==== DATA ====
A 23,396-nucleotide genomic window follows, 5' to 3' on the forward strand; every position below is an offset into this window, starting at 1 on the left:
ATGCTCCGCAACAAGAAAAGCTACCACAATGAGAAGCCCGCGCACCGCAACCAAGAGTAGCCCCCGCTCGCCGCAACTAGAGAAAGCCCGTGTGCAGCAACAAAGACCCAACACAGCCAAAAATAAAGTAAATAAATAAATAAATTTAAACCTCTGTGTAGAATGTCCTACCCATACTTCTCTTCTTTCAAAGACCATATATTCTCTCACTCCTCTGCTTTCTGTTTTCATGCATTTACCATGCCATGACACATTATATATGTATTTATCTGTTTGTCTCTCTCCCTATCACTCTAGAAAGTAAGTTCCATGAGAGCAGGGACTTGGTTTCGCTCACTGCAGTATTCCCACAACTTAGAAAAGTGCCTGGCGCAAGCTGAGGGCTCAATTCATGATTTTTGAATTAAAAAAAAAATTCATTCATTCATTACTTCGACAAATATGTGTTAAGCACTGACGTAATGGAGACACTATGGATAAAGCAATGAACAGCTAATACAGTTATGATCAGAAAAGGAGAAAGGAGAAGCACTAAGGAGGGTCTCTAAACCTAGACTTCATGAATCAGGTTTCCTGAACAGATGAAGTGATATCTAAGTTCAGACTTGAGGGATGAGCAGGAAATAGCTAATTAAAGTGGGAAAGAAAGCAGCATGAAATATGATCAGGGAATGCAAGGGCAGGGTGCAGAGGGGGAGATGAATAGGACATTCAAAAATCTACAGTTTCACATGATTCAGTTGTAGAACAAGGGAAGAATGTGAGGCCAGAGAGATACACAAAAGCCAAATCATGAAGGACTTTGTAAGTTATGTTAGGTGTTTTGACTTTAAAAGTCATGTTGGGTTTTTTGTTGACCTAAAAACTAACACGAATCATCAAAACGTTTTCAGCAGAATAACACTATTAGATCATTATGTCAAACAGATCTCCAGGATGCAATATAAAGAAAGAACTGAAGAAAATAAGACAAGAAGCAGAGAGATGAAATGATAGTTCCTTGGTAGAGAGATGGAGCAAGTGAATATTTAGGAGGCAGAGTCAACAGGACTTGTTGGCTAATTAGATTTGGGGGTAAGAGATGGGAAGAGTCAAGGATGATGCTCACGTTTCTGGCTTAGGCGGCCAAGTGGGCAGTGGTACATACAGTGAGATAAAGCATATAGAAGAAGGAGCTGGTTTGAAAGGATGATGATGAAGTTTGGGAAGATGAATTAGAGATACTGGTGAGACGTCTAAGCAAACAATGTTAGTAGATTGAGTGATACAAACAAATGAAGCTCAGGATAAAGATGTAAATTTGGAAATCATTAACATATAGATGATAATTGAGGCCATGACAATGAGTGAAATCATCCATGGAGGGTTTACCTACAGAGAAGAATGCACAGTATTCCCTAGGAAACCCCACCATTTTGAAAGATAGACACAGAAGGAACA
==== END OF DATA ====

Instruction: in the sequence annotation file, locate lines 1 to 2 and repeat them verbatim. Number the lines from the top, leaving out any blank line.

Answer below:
A 23,396-nucleotide genomic window follows, 5' to 3' on the forward strand; every position below is an offset into this window, starting at 1 on the left:
ATGCTCCGCAACAAGAAAAGCTACCACAATGAGAAGCCCGCGCACCGCAACCAAGAGTAGCCCCCGCTCGCCGCAACTAGAGAAAGCCCGTGTGCAGCAACAAAGACCCAACACAGCCAAAAATAAAGTAAATAAATAAATAAATTTAAACCTCTGTGTAGAATGTCCTACCCATACTTCTCTTCTTTCAAAGACCATATATTCTCTCACTCCTCTGCTTTCTGTTTTCATGCATTTACCATGCCATGACACATTATATATGTATTTATCTGTTTGTCTCTCTCCCTATCACTCTAGAAAGTAAGTTCCATGAGAGCAGGGACTTGGTTTCGCTCACTGCAGTATTCCCACAACTTAGAAAAGTGCCTGGCGCAAGCTGAGGGCTCAATTCATGATTTTTGAATTAAAAAAAAAATTCATTCATTCATTACTTCGACAAATATGTGTTAAGCACTGACGTAATGGAGACACTATGGATAAAGCAATGAACAGCTAATACAGTTATGATCAGAAAAGGAGAAAGGAGAAGCACTAAGGAGGGTCTCTAAACCTAGACTTCATGAATCAGGTTTCCTGAACAGATGAAGTGATATCTAAGTTCAGACTTGAGGGATGAGCAGGAAATAGCTAATTAAAGTGGGAAAGAAAGCAGCATGAAATATGATCAGGGAATGCAAGGGCAGGGTGCAGAGGGGGAGATGAATAGGACATTCAAAAATCTACAGTTTCACATGATTCAGTTGTAGAACAAGGGAAGAATGTGAGGCCAGAGAGATACACAAAAGCCAAATCATGAAGGACTTTGTAAGTTATGTTAGGTGTTTTGACTTTAAAAGTCATGTTGGGTTTTTTGTTGACCTAAAAACTAACACGAATCATCAAAACGTTTTCAGCAGAATAACACTATTAGATCATTATGTCAAACAGATCTCCAGGATGCAATATAAAGAAAGAACTGAAGAAAATAAGACAAGAAGCAGAGAGATGAAATGATAGTTCCTTGGTAGAGAGATGGAGCAAGTGAATATTTAGGAGGCAGAGTCAACAGGACTTGTTGGCTAATTAGATTTGGGGGTAAGAGATGGGAAGAGTCAAGGATGATGCTCACGTTTCTGGCTTAGGCGGCCAAGTGGGCAGTGGTACATACAGTGAGATAAAGCATATAGAAGAAGGAGCTGGTTTGAAAGGATGATGATGAAGTTTGGGAAGATGAATTAGAGATACTGGTGAGACGTCTAAGCAAACAATGTTAGTAGATTGAGTGATACAAACAAATGAAGCTCAGGATAAAGATGTAAATTTGGAAATCATTAACATATAGATGATAATTGAGGCCATGACAATGAGTGAAATCATCCATGGAGGGTTTACCTACAGAGAAGAATGCACAGTATTCCCTAGGAAACCCCACCATTTTGAAAGATAGACACAGAAGGAACA